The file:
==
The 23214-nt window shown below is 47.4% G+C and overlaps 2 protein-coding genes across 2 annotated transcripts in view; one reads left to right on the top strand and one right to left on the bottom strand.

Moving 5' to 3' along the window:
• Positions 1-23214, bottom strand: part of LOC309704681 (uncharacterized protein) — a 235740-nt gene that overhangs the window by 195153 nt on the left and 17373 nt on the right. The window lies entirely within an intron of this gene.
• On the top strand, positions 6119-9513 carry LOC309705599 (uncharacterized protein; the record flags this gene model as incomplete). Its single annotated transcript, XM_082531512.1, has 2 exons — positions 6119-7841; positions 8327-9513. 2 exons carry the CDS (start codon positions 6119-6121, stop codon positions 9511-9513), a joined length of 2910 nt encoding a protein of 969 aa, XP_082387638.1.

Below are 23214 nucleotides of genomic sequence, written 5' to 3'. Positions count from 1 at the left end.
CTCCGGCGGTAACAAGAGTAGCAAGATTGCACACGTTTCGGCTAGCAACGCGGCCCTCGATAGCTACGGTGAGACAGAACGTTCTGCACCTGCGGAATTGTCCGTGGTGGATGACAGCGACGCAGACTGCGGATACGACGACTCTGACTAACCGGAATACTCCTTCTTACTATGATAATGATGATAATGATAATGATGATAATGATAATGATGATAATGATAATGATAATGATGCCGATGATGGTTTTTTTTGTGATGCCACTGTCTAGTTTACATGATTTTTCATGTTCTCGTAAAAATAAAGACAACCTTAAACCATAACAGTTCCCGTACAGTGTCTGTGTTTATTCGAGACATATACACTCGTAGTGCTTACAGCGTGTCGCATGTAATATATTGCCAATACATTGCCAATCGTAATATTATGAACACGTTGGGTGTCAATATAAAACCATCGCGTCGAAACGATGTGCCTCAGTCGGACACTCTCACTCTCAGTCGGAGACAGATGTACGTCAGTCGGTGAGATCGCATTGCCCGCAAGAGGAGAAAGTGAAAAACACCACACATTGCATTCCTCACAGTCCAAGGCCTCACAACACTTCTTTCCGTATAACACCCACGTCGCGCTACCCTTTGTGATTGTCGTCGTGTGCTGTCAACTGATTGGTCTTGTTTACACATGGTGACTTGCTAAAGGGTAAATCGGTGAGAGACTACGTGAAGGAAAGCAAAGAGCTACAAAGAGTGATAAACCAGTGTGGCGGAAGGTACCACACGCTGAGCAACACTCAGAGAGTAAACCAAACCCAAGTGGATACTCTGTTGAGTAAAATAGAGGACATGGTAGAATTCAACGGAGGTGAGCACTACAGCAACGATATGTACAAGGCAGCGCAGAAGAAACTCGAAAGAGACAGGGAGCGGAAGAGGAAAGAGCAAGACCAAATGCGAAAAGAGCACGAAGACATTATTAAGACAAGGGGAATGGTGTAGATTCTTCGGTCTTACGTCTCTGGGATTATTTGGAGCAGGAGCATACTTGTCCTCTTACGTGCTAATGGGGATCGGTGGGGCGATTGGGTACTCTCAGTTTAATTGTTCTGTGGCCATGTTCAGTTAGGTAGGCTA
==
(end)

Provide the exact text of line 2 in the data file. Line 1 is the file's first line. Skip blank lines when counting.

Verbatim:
Moving 5' to 3' along the window: